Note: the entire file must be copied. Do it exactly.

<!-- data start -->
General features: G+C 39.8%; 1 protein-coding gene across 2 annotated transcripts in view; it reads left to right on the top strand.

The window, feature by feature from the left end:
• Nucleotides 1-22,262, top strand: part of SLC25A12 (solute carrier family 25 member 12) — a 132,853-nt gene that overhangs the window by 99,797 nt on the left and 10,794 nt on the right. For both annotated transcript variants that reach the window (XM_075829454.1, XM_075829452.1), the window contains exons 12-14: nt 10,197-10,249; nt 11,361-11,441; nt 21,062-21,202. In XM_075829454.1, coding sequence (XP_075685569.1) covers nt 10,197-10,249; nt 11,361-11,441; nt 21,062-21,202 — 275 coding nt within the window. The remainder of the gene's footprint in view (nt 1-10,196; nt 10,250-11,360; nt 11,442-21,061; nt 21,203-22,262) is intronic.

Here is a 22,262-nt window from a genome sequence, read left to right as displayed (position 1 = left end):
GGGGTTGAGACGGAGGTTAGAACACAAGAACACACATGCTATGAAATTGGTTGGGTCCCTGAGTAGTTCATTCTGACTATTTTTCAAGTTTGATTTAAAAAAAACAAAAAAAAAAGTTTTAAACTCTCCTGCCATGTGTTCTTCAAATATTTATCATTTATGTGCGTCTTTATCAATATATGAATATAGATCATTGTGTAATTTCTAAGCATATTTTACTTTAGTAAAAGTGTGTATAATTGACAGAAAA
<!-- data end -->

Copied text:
General features: G+C 39.8%; 1 protein-coding gene across 2 annotated transcripts in view; it reads left to right on the top strand.

The window, feature by feature from the left end:
• Nucleotides 1-22,262, top strand: part of SLC25A12 (solute carrier family 25 member 12) — a 132,853-nt gene that overhangs the window by 99,797 nt on the left and 10,794 nt on the right. For both annotated transcript variants that reach the window (XM_075829454.1, XM_075829452.1), the window contains exons 12-14: nt 10,197-10,249; nt 11,361-11,441; nt 21,062-21,202. In XM_075829454.1, coding sequence (XP_075685569.1) covers nt 10,197-10,249; nt 11,361-11,441; nt 21,062-21,202 — 275 coding nt within the window. The remainder of the gene's footprint in view (nt 1-10,196; nt 10,250-11,360; nt 11,442-21,061; nt 21,203-22,262) is intronic.

Here is a 22,262-nt window from a genome sequence, read left to right as displayed (position 1 = left end):
GGGGTTGAGACGGAGGTTAGAACACAAGAACACACATGCTATGAAATTGGTTGGGTCCCTGAGTAGTTCATTCTGACTATTTTTCAAGTTTGATTTAAAAAAAACAAAAAAAAAAGTTTTAAACTCTCCTGCCATGTGTTCTTCAAATATTTATCATTTATGTGCGTCTTTATCAATATATGAATATAGATCATTGTGTAATTTCTAAGCATATTTTACTTTAGTAAAAGTGTGTATAATTGACAGAAAA